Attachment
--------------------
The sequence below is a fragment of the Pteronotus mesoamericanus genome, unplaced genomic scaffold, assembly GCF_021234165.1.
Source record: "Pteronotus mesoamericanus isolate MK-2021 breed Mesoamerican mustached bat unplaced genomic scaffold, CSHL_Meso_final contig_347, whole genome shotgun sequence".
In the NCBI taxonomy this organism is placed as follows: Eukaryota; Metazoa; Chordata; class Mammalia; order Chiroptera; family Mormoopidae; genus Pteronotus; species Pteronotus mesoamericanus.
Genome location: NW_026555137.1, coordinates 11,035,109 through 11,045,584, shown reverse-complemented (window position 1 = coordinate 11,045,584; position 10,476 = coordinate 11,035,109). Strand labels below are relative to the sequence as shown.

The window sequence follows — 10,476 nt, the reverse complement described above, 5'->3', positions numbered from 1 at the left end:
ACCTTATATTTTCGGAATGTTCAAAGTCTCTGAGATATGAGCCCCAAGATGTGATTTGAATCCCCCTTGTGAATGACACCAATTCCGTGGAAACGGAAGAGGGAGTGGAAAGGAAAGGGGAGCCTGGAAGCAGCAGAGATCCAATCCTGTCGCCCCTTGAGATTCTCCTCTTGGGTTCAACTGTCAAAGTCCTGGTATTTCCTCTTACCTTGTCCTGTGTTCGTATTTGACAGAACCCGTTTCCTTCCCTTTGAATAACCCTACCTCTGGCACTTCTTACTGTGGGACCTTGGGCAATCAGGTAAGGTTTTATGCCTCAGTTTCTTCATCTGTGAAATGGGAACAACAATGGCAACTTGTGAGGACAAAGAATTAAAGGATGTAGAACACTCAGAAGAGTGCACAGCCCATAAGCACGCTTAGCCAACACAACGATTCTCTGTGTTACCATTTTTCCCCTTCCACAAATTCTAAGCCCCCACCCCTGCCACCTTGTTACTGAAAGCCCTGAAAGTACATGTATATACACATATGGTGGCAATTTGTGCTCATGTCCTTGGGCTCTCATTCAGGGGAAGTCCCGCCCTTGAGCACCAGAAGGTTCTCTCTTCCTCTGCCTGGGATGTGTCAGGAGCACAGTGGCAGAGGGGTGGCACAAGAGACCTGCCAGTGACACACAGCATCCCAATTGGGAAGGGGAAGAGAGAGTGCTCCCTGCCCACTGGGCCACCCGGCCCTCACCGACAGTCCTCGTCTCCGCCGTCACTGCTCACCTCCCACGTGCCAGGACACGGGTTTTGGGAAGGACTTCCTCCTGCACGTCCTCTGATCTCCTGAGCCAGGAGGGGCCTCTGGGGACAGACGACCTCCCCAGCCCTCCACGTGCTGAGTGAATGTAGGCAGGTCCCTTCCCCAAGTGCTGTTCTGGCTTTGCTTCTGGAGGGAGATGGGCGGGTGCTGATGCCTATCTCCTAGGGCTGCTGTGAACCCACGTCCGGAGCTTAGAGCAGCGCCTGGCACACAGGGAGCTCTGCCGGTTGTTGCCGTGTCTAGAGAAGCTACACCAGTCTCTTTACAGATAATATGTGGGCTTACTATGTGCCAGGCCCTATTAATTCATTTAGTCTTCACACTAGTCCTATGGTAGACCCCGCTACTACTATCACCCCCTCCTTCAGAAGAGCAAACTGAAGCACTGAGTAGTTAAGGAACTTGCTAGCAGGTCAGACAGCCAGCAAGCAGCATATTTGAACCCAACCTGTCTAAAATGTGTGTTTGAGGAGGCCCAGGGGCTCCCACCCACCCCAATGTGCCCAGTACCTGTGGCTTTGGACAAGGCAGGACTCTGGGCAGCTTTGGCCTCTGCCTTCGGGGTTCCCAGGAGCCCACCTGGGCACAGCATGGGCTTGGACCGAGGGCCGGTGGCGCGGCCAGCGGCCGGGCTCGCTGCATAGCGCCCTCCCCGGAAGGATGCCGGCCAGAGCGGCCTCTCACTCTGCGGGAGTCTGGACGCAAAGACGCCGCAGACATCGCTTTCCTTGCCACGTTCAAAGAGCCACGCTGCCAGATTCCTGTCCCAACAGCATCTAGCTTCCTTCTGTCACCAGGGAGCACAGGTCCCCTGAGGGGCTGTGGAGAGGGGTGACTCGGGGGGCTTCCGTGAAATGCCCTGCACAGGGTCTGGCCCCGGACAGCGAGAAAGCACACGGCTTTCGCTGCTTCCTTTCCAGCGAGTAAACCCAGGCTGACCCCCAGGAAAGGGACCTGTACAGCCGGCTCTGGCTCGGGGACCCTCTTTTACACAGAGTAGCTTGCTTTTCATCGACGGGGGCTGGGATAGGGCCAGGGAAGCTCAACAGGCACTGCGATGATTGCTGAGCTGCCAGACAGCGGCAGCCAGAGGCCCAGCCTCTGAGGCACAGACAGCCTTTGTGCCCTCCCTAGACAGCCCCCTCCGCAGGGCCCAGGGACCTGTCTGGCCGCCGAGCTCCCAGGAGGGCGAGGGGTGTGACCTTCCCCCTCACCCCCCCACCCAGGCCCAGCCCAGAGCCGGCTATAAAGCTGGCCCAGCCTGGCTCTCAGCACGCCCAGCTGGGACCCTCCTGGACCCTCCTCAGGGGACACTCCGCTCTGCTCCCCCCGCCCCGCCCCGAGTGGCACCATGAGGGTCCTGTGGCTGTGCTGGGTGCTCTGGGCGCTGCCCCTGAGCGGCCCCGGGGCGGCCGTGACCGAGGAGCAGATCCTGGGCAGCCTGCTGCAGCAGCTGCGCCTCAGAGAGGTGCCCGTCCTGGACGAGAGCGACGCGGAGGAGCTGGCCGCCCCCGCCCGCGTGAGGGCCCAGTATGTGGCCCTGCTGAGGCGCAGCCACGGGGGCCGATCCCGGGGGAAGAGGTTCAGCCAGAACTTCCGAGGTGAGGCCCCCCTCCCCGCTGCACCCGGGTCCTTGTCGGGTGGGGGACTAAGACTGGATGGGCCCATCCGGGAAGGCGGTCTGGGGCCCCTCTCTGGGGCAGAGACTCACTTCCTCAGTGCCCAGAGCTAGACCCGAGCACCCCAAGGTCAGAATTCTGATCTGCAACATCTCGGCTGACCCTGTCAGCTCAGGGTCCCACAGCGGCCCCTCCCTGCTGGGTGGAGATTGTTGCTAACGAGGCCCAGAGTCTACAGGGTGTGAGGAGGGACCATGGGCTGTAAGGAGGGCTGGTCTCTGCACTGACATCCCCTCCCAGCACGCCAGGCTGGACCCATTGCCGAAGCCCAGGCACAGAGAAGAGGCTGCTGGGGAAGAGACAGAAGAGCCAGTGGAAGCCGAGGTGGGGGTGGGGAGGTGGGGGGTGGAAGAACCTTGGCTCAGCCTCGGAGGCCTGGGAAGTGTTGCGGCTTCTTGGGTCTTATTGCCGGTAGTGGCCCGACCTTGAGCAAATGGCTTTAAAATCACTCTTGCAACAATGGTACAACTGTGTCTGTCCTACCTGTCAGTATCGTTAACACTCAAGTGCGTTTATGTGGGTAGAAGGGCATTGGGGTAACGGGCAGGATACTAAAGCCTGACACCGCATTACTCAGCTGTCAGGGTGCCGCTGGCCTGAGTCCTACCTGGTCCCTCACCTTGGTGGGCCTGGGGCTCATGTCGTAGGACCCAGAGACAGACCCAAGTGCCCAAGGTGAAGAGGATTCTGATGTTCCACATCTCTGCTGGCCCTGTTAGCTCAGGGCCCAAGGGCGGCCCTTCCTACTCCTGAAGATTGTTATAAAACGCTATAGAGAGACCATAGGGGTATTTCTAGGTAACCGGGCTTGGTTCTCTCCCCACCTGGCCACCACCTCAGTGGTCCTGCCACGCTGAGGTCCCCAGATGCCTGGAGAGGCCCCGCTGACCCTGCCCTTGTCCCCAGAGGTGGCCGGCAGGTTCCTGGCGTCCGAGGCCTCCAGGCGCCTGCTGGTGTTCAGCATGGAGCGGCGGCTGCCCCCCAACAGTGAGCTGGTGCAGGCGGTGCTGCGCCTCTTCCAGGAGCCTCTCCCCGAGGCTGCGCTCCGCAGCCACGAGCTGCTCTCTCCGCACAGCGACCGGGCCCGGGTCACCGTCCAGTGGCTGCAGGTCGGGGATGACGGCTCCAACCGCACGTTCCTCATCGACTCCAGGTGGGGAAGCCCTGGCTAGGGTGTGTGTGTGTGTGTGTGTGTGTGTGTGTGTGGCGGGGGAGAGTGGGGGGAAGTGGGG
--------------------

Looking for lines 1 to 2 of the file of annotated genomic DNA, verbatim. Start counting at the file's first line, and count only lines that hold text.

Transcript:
The sequence below is a fragment of the Pteronotus mesoamericanus genome, unplaced genomic scaffold, assembly GCF_021234165.1.
Source record: "Pteronotus mesoamericanus isolate MK-2021 breed Mesoamerican mustached bat unplaced genomic scaffold, CSHL_Meso_final contig_347, whole genome shotgun sequence".